Recess!

Our blog is dedicated to providing students with up-to-date information and advice on the college and scholarship search, as well as everything in between.

The only problem is, we’re not the ones actually experiencing these things on a daily basis–you are!

With that, we introduce to you: Recess

In this new Thursday feature, we will suggest a topic or question and ask you to submit a short essay, say, about 200-400 words about that subject that provides thoughtful advice to your classmates based on your experience.

Here are the rules:

1. Post your submission to the comment section below.

2. Submissions will be be open for 3 days.

The winning submission’s author will:

3. Receive a Cappex cap

4. Be featured on our blog as a guest blogger as well as our Facebook page

We know you all have amazing things to say and share with your peers. So here’s your chance.

Today’s topic:

The ACT and SAT

Whether you took the exams years ago or are going through it now, what, from your personal experience, is the advice you would offer up to your classmates.

We’re excited to hear what you have to say!

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  1. Elisa DiGiacopo says:

    I took both the SATs and ACTs. I took the Sats twice with little to no change in them even with classes and preparation for the second one. I did do better on the ACTs, but it was still the minimum to send into any of my schools. I am not a test taker and it probably doesn’t help that I second guess myself all the time. My advice is take both of them and send the better one in. I panicked when I didn’t do good on the SATs. If you don’t do good on one the other will help. Relax before taking the test and don’t second guess yourself. Take some classes, they did really help.

  2. Ernesto Villasenor says:

    The SAT and the ACT go hand in hand when it comes to college applications, and most (if not, all) colleges will take either or.

    During my college application process and my high school years, I went ahead and took both of the exams twice. The reason why I didn’t take one over the other was rather simple: the ACT is structured differently than the SAT and it offers a science section, one that is not included in the SAT. Also, there are ACT to SAT score converters (and vice versa), which came in handy in terms of submitting scores at the end of the ball park.

    Of course, taking the SAT II is required by a large portion of higher education institutions, most of them vary on the major in which you are applying to college (I applied as a Mechanical Engineer to all of the colleges, and the SAT II Math Level II was required from my behalf).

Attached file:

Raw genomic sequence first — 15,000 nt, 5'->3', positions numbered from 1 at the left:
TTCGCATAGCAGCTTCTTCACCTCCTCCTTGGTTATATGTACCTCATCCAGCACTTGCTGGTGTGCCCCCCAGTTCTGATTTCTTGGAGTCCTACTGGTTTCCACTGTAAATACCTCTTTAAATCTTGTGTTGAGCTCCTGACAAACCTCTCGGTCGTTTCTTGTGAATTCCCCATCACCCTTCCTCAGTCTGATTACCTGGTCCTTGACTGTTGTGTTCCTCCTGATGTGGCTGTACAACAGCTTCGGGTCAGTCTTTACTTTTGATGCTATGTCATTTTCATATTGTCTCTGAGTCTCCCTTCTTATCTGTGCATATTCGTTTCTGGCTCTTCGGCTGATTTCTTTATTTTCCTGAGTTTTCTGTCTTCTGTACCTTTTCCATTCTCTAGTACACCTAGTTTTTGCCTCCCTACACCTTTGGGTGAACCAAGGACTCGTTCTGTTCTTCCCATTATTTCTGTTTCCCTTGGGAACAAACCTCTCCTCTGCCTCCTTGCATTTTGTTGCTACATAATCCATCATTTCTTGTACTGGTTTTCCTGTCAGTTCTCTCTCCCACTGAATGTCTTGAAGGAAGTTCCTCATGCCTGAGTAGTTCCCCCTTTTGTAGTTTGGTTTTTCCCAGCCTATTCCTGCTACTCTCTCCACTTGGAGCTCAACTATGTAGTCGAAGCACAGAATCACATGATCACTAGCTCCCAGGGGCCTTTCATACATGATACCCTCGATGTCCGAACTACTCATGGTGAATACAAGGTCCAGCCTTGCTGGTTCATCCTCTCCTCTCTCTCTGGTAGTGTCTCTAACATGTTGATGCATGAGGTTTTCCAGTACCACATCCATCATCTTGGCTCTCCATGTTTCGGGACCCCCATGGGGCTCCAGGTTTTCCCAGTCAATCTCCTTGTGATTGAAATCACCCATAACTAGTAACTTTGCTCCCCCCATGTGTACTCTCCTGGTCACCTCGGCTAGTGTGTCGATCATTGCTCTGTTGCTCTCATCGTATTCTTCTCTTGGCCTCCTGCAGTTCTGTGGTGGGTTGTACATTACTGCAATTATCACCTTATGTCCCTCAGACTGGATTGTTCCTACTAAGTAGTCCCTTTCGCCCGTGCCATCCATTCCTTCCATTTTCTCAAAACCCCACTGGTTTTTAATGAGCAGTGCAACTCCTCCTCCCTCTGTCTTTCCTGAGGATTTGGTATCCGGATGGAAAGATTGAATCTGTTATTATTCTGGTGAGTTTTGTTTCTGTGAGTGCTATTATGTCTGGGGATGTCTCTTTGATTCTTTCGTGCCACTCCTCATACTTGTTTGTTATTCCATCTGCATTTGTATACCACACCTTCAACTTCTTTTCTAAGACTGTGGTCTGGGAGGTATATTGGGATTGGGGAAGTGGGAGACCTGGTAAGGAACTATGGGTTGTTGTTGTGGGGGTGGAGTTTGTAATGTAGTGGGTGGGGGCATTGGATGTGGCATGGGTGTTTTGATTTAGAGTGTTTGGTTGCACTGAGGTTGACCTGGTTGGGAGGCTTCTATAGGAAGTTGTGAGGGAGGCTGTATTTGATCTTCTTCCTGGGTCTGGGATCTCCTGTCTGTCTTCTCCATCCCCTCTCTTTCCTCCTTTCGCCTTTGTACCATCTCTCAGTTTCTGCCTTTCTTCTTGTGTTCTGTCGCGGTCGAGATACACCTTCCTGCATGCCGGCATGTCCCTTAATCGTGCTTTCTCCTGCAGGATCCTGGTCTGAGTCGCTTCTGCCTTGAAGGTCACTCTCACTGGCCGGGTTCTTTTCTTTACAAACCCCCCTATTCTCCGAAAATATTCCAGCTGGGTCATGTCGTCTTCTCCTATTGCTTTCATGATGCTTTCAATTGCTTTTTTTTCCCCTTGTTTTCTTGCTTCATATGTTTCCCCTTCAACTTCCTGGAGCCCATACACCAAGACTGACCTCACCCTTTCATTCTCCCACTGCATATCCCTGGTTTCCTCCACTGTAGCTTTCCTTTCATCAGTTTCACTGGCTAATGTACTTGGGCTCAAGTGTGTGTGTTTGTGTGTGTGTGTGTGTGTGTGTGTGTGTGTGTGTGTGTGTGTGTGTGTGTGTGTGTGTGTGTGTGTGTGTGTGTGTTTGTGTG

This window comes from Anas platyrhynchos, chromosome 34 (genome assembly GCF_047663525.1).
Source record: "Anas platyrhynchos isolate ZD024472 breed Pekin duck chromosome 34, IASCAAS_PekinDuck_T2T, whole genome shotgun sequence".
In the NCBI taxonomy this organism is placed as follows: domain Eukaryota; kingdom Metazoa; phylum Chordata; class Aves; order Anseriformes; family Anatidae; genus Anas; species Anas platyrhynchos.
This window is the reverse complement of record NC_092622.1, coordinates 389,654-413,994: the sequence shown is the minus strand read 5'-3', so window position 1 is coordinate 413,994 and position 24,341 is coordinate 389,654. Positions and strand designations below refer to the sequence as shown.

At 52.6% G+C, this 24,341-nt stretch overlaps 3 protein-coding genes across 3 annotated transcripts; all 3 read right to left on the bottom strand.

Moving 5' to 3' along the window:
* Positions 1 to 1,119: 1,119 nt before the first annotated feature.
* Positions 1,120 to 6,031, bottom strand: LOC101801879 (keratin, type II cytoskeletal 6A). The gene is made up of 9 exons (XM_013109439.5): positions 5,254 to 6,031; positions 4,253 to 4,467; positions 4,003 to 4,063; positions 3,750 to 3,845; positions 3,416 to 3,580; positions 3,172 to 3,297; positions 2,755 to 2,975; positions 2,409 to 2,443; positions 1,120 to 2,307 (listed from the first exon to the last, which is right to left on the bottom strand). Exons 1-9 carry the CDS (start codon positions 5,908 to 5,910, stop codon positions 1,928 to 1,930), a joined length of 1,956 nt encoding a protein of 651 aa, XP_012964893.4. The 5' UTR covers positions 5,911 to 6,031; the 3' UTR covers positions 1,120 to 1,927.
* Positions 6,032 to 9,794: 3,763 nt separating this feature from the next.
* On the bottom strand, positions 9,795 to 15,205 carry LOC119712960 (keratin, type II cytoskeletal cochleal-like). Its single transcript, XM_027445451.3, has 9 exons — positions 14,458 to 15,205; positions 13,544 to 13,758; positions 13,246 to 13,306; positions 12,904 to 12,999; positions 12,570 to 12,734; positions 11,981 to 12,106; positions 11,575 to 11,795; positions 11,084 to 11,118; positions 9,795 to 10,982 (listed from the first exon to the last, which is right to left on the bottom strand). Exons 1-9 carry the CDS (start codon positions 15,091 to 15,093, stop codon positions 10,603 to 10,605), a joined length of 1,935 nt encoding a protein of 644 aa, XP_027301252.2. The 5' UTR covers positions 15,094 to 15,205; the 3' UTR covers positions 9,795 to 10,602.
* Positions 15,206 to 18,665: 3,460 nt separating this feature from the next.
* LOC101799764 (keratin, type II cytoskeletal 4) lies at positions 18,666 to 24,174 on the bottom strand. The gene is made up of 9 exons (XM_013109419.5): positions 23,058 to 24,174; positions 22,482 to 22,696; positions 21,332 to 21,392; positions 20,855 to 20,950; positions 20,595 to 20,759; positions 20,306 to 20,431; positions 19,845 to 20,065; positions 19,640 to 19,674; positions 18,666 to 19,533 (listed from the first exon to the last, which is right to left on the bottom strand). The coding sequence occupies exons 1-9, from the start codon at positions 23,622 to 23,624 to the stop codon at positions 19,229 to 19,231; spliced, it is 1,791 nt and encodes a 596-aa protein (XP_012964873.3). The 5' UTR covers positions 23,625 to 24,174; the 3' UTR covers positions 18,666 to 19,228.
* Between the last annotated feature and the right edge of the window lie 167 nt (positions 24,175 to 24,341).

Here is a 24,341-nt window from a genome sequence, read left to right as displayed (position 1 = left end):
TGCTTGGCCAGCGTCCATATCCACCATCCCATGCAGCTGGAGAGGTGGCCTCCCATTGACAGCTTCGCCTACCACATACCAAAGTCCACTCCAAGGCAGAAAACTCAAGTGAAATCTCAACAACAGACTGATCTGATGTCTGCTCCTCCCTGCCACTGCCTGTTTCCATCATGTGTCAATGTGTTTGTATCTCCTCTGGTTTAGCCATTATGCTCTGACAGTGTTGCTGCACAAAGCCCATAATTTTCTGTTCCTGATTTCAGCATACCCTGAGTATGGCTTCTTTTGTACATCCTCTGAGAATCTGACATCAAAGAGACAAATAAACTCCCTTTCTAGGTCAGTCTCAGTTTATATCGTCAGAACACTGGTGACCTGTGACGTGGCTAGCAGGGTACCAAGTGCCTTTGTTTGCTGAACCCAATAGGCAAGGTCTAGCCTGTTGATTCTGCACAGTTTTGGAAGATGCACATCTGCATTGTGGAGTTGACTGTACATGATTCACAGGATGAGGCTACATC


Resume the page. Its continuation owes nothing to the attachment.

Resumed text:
I recommend for the SAT II exam to, in addition to taking the Math Level II, enrolling in the subjects that you have recently taken AP courses for, as the information is rather similar.

    Also, never leave SAT studying (or any sort of studying) for the last minute: this can determine whether you get a high SAT score or a HIGHER SAT score. You want to go with the latter in this situation, especially with the level of competition in recent college and scholarship applications.

  3. Claudia Swain says:

    The SAT seems like such a big deal the first time you take it. I remember my first time vividly, though the others have long since faded in my memory. That first time I was in seventh grade and had been selected to take it due to some sort of arbitrary ‘academic achievement’ requirement.

    To take the test student had to meet in the lobby of a church, an hour before normal school hours. I wasn’t used to waking up before dawn, and the cold darkness freaked me out as my mom drove me to the church. My mother, bless her, tried to keep me calm and boost me up for what I thought was going to be the worst experience of my short life. I’d heard things from older classmates, terrible awful things about students who sneezed during the test and were suspended. I wonder now how I could ever have believed such things, but as a kid I suppose I was much more trusting. Everything I heard and believed told me this test was going to eat me alive.

    Though we were only supposed to have two, I had so many pencils I couldn’t hold them all. My biggest fear was having all of them break and being unable to finish the test. This was also silly of me, as I am not even prone to breaking pencils, but I should state again that I was extremely nervous.

    Of the actual test, I remember nothing. I know I made it through though, and did several times in the following years. By my that time I took the SAT for the last time, it was more of an inconvenience than anything important. I’d like my story to serve as a reminder for students taking the SAT for the first time, or even the second or third time. These students should remember that, although it may be terrifying the first time, soon they will be so comfortable with the experience that their initial fear will seem a distant memory. As long as one can get through that first bit of terror, the rest of it is a walk in the park.

  4. autumn guill says: